“Away, away, what nectar spray she flings about her bow. What diamonds flash in every splash that drips upon my brow.
“Sweet Evelina, dear Evelina, My love for thee shall never, never die. Dear Evelina, sweet Evelina, My love for thee shall never, never die.
“Oh, naughty, naughty Clara, how could you serve me so? I’ll go to Demerara, if you tell me to go.
Her expressive eyes are deep and dark, a certain painful poignancy to them as she stares, so serious, straight into the camera, leaning slightly, with full lips slightly open.
Leading chutney artiste, the young Terry Gajraj shot to fame with a restless reworking of old lines in his “Guyana Baboo” hit composed during an astonishing creative outpouring with friends one noisy, nostalgic night in a tiny Bronx, New York apartment in 1992, far from the fertile Fyrish fields and modest mandir of his buoyant Berbice boyhood.
The early afternoon of Monday January 14, 1991 started like any routine assignment for us covering Parliament but by the end of the dramatic day, we would witness historic scenes of acerbic anger, unprecedented disorder and ugly uproar.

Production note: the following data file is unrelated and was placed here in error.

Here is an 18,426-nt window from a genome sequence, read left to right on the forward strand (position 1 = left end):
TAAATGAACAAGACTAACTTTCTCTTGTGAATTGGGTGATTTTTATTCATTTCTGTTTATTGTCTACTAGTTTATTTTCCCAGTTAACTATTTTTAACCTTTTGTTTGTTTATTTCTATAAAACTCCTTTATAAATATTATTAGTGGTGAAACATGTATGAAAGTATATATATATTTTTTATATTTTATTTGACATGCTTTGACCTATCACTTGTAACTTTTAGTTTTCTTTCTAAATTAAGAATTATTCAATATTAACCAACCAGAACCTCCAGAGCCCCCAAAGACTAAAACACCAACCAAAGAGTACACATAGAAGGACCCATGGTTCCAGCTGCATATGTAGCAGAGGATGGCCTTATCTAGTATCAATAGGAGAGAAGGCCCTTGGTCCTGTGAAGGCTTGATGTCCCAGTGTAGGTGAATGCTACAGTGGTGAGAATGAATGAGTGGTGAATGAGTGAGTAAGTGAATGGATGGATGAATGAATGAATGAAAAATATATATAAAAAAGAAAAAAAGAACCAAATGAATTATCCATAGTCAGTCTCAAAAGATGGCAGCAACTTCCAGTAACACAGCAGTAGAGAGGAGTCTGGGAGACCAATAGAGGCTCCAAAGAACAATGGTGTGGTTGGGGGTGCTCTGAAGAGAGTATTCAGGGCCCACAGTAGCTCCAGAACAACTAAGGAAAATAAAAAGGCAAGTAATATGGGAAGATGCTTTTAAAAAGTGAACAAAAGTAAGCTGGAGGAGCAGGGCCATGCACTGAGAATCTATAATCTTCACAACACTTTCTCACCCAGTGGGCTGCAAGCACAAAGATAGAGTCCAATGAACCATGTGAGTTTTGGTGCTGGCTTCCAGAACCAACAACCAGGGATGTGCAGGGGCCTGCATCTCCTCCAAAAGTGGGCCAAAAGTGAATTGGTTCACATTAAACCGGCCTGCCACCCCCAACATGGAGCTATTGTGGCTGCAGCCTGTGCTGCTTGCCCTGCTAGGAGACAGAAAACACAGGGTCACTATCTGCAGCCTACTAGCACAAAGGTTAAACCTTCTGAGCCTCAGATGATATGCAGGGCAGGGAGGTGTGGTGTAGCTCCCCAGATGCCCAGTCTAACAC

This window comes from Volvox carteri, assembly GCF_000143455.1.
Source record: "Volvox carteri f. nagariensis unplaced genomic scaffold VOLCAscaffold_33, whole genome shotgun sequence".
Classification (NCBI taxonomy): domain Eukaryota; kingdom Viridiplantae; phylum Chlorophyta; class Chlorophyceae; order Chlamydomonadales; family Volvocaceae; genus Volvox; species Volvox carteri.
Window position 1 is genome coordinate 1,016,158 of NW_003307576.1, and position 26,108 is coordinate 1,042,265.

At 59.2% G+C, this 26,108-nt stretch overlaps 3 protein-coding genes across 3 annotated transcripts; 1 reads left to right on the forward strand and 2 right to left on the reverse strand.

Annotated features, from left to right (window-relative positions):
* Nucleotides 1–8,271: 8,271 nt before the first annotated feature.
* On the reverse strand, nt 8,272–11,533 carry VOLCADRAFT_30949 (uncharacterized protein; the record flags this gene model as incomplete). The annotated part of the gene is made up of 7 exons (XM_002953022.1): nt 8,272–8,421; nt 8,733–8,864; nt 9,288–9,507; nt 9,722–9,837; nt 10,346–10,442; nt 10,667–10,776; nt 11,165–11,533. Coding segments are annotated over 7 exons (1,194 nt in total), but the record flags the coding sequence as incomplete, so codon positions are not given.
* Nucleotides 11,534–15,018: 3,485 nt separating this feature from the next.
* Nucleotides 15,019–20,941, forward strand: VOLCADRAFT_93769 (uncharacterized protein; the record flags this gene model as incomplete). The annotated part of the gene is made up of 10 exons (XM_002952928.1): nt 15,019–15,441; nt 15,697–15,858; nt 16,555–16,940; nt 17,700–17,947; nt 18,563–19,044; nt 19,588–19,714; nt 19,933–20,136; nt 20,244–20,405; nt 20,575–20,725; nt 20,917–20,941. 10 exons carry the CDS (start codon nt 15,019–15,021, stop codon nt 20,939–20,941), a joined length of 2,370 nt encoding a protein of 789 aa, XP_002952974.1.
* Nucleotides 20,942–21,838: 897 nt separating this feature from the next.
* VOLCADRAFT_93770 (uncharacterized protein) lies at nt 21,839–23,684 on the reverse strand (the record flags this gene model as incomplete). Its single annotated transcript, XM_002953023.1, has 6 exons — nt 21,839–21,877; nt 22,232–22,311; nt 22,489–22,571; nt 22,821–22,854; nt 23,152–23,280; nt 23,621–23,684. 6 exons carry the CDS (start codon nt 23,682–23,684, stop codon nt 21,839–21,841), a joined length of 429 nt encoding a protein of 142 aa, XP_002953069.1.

Out of the corner of my vision, I notice the faded maroon Camry with bits of rust and sanded unpainted gray patches suddenly pulling off the main street to park at the curb just in front of me.
Rustling leaves hang to the ground creating a lovely, lit space. We were relaxing at home under the graceful green canopy in a cool clump of giant neem trees with the sea wind sweeping hair, birdsong overhead and the dogs lolling at our bare feet.
I have a slender ring with a glowing nugget of Guyana gold, accented with pale side slips of grooved platinum, a poignant parting girlhood gift from my older sister as she tearfully left our Georgetown home permanently, decades ago, for a new life in the Netherlands.
Facing an uncertain future, batches of battered Guyanese who have lost nearly everything in the recent hurricanes finally flew back home this week with few bags and their weather weary children.